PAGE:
[solved] Ramdisk configuration

  • I am new to pfSense. The log churn is high so I want to protect my SSD by mounting some or all of /var/log to a ramdisk.

    I see that there's already a ramdisk /dev/md0 mounted to /var/run. I looked around (for example in /etc/fstab) but I don't see where that is being configured.

    My (naive) questions:

    • Where is /dev/md0 configured?
    • If I change the config and reboot, will md0 be mounted with a new size?
    • Rather than expanding md0, should I make a new ramdisk?
    • If I make a new ramdisk, where would the mdconfig and mount commands go?

  • Banned

    You can accomplish what you want at System / Advanced / Miscellaneous > Use RAM Disks

    That being said, unless you have a legacy SSD this isn't necessary.

    It's really useful for flash drive installs, modern SSD's don't have the write sensitivity that legacy SSD's did.

  • That's exactly what I was looking for. I hear your statement on modern SSD quality; hopefully it's right but I'd rather play it safe anyway. I have a SanDisk SSD i110 32GB. It hasn't given me any issues yet (not that that means anything, I've only been using it for a week). Thank you.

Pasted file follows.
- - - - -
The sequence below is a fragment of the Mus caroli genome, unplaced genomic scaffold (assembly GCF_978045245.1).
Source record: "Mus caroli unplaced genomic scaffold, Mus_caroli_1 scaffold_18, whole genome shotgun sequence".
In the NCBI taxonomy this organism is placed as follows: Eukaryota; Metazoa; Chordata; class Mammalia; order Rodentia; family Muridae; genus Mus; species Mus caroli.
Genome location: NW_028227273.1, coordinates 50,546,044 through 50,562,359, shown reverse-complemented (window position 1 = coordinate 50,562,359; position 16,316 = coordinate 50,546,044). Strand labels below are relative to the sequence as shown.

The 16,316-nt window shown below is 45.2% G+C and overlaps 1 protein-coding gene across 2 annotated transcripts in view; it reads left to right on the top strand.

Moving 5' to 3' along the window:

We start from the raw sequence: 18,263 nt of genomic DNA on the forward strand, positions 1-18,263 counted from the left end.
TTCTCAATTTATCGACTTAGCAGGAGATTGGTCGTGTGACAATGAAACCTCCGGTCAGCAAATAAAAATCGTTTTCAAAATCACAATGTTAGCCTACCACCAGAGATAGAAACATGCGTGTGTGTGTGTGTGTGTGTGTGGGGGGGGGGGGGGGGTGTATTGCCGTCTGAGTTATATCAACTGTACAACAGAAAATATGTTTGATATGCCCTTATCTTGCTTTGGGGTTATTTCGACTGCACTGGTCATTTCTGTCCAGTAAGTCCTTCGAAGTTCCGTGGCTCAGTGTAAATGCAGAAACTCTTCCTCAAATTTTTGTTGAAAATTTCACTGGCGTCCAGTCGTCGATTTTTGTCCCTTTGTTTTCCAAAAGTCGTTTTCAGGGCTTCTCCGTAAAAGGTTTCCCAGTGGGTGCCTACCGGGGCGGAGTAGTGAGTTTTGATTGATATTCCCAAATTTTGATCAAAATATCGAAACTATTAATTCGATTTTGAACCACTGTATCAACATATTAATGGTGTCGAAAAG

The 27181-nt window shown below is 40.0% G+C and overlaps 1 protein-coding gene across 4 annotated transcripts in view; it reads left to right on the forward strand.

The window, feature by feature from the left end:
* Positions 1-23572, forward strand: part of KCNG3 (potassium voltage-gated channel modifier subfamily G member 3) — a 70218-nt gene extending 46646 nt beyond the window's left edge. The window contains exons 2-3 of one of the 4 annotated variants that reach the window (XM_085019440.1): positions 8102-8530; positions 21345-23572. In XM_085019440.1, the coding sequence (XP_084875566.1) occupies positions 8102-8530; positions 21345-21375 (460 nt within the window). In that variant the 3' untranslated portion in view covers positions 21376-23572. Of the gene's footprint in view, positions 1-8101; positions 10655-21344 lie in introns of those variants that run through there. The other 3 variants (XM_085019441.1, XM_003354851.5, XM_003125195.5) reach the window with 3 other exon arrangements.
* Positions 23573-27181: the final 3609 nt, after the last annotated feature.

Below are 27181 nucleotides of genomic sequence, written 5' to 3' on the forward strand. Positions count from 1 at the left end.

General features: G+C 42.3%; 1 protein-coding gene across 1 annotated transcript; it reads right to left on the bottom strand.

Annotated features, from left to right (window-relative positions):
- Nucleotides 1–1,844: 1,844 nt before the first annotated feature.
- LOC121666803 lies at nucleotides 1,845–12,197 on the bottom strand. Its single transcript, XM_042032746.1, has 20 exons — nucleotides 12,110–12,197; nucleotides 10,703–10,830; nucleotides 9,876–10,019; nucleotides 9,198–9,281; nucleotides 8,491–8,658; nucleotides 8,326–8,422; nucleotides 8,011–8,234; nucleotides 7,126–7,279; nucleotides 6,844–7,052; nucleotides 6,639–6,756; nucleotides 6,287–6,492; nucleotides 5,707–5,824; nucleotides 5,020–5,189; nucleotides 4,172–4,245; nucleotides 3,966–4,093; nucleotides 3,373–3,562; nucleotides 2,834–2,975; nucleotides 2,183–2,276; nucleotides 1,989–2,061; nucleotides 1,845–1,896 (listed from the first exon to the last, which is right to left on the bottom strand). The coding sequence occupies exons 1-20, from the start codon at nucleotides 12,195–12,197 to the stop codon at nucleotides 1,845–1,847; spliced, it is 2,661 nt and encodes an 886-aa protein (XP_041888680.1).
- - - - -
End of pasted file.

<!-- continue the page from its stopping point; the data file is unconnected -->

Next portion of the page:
• Unless you're writing logs in a heavy fashion you're good without the RAM disks, I have a similar 32GB SSD and I just haven't bothered. I have TRIM turned on the filesystem and the disk is only about 6% full.

  • @kpa:

    Unless you're writing logs in a heavy fashion

    Depending on your definition of heavy, I am at some points. While I'm learning pfSense sometimes I need to log all blocked traffic to see what I need to do to my rules, for example.


    I have TRIM turned on the filesystem

    That seems rather important; and I didn't have it! Thanks for the reminder! I have successfully followed this walkthrough:



    the disk is only about 6% full.

    Indeed - mine is only at 2%.

  • Banned

    If you do choose to keep RAM disks, remember that you will lose everything saved to in on reboot.

    You can select scheduled writes to disk in the settings for certain things.

    This may or may not matter to you.

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